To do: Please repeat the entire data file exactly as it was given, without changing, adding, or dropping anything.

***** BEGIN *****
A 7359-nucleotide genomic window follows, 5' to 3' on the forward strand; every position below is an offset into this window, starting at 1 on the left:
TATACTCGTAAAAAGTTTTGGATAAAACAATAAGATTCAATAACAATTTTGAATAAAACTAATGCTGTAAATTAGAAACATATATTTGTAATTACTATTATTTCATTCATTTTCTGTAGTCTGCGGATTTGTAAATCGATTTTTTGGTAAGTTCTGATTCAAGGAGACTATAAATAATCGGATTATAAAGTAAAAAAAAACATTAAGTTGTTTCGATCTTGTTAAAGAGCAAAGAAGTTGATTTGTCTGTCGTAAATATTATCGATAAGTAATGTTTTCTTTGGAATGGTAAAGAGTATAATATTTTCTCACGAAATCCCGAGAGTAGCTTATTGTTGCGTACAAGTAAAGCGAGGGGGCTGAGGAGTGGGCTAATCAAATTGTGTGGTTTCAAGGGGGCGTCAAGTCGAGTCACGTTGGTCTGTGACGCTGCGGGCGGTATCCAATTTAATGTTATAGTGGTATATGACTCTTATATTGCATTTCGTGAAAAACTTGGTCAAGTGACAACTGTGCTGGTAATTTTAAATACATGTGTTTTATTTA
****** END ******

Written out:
A 7359-nucleotide genomic window follows, 5' to 3' on the forward strand; every position below is an offset into this window, starting at 1 on the left:
TATACTCGTAAAAAGTTTTGGATAAAACAATAAGATTCAATAACAATTTTGAATAAAACTAATGCTGTAAATTAGAAACATATATTTGTAATTACTATTATTTCATTCATTTTCTGTAGTCTGCGGATTTGTAAATCGATTTTTTGGTAAGTTCTGATTCAAGGAGACTATAAATAATCGGATTATAAAGTAAAAAAAAACATTAAGTTGTTTCGATCTTGTTAAAGAGCAAAGAAGTTGATTTGTCTGTCGTAAATATTATCGATAAGTAATGTTTTCTTTGGAATGGTAAAGAGTATAATATTTTCTCACGAAATCCCGAGAGTAGCTTATTGTTGCGTACAAGTAAAGCGAGGGGGCTGAGGAGTGGGCTAATCAAATTGTGTGGTTTCAAGGGGGCGTCAAGTCGAGTCACGTTGGTCTGTGACGCTGCGGGCGGTATCCAATTTAATGTTATAGTGGTATATGACTCTTATATTGCATTTCGTGAAAAACTTGGTCAAGTGACAACTGTGCTGGTAATTTTAAATACATGTGTTTTATTTA